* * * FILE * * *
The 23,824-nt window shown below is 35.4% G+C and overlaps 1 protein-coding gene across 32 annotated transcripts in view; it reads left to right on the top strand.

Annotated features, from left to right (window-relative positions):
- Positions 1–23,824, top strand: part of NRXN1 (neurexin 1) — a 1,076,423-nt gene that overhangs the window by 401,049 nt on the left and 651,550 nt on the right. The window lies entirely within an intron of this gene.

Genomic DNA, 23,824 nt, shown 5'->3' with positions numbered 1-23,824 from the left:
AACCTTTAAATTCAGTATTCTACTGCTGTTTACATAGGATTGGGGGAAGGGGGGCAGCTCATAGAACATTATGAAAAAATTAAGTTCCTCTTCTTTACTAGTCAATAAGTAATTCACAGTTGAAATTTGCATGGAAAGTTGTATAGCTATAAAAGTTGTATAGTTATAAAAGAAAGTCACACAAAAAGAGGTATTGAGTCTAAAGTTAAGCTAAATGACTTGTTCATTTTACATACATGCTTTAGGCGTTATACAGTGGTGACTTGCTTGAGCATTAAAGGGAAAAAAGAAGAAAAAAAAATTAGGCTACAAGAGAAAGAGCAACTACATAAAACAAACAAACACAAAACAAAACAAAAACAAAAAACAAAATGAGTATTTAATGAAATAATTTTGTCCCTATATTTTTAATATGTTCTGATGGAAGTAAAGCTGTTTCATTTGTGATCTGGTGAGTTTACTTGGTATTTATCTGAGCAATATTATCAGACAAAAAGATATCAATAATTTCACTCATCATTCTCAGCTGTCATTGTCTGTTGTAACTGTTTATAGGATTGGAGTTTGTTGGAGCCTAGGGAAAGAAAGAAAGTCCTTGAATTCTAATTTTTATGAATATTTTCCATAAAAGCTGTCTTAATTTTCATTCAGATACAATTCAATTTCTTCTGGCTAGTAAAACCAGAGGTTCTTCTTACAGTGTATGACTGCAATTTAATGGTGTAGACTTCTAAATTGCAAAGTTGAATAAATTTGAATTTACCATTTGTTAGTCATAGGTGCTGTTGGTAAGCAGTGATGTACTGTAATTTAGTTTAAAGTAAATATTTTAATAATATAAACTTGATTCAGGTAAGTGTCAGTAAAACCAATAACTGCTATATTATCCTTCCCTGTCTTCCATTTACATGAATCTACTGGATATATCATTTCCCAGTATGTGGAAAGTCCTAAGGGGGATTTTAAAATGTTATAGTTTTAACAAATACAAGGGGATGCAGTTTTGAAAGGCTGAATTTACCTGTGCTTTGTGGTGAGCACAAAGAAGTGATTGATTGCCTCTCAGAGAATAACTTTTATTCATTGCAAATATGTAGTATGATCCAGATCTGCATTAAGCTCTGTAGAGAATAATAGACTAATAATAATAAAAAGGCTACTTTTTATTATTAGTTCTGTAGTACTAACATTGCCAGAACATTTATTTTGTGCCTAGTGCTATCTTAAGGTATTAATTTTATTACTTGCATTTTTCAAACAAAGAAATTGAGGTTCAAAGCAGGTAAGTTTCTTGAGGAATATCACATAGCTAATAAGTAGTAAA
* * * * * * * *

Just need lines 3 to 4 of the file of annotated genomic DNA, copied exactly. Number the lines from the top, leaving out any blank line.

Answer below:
- Positions 1–23,824, top strand: part of NRXN1 (neurexin 1) — a 1,076,423-nt gene that overhangs the window by 401,049 nt on the left and 651,550 nt on the right. The window lies entirely within an intron of this gene.

Genomic DNA, 23,824 nt, shown 5'->3' with positions numbered 1-23,824 from the left: